UK diplomat questions Iraq-war-supporting Jewish historians being on Iraq-war panel

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While it is certain that US critics of the Iraq war welcomed the news that Britain would hold an inquiry into the UK’s decision to join the Bush administration in launching the war on Iraq, the news that two British historians who supported the Iraq war and written favorably of Zionism seems a guarantee that any reference to the influence of the UK’s pro-Israel lobby on Prime Minister Tony Blair’s decision will not be part of the inquiry. The historians’  appointment to the British panel was questioned, somewhat slyly, in the Independent by Sir Oliver Miles, former UK ambassador to Libya.

Rather less attention has been paid to the curious appointment of two historians (which seems a lot, out of a total of five), both strong supporters of Tony Blair and/or the Iraq war. In December 2004 Sir Martin Gilbert, while pointing out that the "war on terror" was not a third world war, wrote that Bush and Blair "may well, with the passage of time and the opening of the archives, join the ranks of Roosevelt and Churchill" – an eccentric opinion that would se em to rule him out as a member of the committee. Sir Lawrence Freedman is the reputed architect of the "Blair doctrine" of humanitarian intervention, which was invoked in Kosovo and Afghanistan as well as Iraq.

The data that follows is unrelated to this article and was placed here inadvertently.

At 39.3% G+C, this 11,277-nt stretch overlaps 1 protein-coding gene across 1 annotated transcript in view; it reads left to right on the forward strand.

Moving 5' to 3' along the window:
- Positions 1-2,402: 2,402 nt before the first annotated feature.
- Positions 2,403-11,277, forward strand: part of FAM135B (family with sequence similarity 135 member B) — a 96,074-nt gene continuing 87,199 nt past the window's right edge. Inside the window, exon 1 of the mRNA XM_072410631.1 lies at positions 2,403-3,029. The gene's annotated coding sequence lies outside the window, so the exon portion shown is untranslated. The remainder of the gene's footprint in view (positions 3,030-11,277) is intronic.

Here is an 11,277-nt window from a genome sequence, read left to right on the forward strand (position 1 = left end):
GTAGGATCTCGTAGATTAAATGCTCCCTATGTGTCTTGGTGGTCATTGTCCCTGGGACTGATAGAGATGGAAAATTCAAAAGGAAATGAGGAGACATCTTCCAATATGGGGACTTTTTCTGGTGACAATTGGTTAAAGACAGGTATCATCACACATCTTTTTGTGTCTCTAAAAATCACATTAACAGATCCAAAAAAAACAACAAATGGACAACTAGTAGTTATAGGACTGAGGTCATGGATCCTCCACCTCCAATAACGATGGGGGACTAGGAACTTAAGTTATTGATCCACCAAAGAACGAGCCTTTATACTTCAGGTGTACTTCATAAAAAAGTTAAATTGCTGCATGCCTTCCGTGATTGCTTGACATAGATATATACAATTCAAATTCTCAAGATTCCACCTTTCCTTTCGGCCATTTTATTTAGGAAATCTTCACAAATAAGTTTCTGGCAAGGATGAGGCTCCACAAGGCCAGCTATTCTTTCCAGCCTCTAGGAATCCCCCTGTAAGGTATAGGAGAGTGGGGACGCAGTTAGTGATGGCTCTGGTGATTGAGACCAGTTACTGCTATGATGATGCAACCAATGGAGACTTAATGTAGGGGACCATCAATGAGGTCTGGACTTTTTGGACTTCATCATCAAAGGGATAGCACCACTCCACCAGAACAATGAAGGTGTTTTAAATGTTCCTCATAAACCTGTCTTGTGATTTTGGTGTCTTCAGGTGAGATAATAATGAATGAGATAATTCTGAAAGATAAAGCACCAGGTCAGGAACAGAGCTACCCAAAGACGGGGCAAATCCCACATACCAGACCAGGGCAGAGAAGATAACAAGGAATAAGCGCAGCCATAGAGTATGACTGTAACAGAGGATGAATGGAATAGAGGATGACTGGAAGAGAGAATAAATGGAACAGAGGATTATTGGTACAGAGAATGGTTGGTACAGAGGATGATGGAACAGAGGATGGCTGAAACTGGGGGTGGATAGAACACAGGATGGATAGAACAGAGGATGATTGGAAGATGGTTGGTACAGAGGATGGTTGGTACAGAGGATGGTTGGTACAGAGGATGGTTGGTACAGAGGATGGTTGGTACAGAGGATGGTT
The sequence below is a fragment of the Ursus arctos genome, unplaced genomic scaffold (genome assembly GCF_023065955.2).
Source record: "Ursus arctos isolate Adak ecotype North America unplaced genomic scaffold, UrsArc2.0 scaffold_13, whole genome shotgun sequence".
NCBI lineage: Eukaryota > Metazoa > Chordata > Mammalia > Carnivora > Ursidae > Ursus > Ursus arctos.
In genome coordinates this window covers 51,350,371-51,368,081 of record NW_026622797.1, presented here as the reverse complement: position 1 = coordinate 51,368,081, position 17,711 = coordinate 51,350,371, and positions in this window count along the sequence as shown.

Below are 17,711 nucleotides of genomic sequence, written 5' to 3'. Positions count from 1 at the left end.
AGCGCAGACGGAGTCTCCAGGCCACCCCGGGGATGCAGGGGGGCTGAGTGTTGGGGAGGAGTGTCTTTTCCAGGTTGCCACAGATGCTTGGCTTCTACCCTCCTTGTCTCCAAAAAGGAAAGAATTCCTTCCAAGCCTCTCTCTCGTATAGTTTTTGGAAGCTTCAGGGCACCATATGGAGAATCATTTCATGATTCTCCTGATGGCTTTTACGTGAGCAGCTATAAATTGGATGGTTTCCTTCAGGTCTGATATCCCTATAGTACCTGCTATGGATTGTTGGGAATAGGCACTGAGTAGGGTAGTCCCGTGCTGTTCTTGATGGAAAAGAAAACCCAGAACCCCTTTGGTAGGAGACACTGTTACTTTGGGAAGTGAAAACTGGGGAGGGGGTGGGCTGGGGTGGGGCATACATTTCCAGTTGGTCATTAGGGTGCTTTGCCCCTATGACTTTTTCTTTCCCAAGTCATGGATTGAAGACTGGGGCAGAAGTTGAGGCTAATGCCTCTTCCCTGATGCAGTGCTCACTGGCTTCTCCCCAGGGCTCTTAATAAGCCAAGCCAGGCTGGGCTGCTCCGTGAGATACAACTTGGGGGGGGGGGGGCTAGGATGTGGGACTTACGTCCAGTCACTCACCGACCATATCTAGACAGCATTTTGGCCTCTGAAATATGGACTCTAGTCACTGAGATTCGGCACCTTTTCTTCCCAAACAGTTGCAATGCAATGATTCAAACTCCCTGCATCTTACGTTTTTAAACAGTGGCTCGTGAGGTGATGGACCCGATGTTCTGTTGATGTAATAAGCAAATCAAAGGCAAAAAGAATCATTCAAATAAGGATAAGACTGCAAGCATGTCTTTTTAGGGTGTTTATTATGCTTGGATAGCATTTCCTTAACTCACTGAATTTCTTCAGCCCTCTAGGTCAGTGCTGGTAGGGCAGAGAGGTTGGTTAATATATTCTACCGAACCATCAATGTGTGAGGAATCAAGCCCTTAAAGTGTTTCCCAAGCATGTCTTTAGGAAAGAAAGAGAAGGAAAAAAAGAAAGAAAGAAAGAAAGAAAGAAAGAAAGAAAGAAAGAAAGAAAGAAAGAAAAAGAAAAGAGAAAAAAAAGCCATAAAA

Both Gilbert and Freedman are Jewish, and Gilbert at least has a record of active support for Zionism. Such facts are not usually mentioned in the mainstream British and American media, but The Jewish Chronicle and the Israeli media have no such inhibitions, and the Arabic media both in London and in the region are usually not far behind.

All five members have outstanding reputations and records, but it is a pity that, if and when the inquiry is accused of a whitewash, such handy ammunition will be available.

Those not familiar with the names of Gilbert or Freedman should imagine what their reaction would be if, for example, a similar commission was set up in the US which included Alan Dershowitz. The advocacy of both of these men for the war should have disqualified them but it a tribute to the power of the UK’s pro-Israel lobby that it didn’t, much as it was the power of America’s pro-Israel lobby that kept Israel from being identified by name in the Iran-Contra hearings.

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